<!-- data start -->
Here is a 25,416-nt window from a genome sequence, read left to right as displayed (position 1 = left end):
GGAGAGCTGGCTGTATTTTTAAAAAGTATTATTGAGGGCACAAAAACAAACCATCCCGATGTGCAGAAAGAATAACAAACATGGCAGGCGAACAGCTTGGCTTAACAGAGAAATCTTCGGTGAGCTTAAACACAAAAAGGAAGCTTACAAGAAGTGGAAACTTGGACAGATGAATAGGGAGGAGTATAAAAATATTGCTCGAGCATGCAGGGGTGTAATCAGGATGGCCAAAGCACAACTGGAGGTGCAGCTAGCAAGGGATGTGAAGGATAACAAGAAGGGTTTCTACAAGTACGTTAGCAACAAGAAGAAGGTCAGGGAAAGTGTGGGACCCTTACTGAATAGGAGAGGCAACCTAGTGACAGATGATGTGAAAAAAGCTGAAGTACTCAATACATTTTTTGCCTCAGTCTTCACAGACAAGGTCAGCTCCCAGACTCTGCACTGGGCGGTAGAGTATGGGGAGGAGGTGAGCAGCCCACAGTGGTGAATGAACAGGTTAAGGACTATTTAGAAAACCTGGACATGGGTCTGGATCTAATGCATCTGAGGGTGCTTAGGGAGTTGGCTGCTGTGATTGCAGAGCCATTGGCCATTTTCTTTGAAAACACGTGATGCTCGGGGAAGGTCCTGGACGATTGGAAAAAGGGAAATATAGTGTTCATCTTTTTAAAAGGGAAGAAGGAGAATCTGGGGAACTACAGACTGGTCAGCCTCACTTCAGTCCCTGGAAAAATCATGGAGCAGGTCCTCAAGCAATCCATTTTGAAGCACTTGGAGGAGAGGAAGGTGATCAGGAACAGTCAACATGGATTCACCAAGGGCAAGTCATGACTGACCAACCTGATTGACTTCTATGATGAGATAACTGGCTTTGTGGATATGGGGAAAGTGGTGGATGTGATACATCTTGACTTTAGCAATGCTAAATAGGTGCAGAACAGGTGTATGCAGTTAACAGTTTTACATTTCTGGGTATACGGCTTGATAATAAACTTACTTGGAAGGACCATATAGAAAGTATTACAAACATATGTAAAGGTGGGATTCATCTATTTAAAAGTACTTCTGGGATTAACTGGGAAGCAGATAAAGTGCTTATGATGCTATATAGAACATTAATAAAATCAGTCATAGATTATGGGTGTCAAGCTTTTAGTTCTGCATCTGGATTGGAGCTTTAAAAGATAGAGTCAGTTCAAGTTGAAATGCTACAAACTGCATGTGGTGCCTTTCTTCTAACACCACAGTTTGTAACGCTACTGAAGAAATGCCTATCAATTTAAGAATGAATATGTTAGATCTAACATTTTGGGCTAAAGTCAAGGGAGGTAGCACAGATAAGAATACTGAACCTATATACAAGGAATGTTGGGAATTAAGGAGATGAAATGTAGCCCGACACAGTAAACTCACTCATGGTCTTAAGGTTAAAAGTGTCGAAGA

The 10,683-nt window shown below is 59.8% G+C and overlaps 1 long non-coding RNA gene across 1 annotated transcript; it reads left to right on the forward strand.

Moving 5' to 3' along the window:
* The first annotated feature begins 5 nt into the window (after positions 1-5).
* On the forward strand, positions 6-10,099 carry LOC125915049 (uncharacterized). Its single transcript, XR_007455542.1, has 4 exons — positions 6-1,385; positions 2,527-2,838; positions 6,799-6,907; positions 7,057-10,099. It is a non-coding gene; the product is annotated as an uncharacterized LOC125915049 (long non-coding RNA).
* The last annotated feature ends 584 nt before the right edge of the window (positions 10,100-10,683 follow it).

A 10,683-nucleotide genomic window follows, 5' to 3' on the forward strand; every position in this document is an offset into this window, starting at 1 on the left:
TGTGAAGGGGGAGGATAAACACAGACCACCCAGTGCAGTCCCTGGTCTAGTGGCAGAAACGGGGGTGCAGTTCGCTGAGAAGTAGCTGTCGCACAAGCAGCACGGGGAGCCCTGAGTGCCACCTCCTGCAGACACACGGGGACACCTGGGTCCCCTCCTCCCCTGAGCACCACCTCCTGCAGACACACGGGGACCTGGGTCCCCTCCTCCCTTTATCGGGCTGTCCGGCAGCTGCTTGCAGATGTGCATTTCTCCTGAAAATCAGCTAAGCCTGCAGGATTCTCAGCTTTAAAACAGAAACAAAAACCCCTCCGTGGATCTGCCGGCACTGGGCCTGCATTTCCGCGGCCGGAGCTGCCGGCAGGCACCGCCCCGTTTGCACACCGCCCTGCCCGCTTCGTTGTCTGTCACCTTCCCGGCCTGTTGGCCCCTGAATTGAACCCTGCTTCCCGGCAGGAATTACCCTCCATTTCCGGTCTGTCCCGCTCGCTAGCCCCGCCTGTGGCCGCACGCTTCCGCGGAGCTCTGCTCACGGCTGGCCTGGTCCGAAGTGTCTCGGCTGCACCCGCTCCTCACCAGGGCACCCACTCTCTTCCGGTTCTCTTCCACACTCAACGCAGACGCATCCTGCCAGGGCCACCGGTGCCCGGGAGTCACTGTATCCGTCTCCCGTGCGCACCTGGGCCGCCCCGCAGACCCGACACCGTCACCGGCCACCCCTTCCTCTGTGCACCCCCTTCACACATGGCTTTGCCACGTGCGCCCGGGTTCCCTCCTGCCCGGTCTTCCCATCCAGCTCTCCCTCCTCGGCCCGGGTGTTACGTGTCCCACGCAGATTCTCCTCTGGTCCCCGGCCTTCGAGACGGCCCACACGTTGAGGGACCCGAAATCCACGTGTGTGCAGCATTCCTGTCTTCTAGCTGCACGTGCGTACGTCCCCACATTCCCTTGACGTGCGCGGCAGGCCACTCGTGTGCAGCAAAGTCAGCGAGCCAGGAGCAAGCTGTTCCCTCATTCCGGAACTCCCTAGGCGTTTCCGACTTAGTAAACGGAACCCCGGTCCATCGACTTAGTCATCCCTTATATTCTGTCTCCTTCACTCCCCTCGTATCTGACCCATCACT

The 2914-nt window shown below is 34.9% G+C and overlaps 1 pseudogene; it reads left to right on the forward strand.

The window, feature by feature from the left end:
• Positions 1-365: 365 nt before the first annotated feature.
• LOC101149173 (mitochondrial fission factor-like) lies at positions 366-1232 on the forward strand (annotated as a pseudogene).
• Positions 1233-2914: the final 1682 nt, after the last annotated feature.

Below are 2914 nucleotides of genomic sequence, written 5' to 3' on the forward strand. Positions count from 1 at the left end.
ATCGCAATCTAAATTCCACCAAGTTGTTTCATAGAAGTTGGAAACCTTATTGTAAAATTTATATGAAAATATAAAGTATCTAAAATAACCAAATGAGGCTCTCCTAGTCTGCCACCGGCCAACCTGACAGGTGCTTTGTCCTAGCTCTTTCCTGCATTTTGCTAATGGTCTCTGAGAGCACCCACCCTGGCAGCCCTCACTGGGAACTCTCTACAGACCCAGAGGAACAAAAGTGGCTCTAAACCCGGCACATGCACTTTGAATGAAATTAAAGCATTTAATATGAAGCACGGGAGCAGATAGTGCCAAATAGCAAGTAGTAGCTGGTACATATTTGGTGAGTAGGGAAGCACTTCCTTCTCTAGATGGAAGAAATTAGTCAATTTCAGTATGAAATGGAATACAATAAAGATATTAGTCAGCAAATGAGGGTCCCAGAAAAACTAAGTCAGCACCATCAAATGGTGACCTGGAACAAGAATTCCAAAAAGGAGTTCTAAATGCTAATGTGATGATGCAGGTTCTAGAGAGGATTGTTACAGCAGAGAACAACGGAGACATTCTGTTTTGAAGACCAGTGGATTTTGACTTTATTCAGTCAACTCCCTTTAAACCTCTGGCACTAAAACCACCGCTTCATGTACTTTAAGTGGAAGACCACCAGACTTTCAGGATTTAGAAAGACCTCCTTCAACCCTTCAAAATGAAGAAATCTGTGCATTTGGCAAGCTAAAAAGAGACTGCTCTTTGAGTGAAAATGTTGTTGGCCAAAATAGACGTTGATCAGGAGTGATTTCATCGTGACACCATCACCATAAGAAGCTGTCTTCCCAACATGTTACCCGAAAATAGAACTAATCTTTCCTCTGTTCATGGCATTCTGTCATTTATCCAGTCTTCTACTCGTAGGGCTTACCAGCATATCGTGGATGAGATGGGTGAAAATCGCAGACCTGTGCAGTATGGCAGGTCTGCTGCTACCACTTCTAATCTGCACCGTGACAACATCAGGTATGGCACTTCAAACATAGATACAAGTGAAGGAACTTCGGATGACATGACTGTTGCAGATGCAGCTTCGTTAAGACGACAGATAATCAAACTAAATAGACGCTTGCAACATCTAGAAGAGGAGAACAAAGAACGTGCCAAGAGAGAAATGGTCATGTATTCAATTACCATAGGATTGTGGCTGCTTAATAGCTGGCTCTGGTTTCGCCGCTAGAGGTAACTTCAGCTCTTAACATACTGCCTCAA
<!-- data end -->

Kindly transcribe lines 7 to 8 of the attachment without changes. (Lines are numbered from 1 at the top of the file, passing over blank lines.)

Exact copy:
* The last annotated feature ends 584 nt before the right edge of the window (positions 10,100-10,683 follow it).

A 10,683-nucleotide genomic window follows, 5' to 3' on the forward strand; every position in this document is an offset into this window, starting at 1 on the left: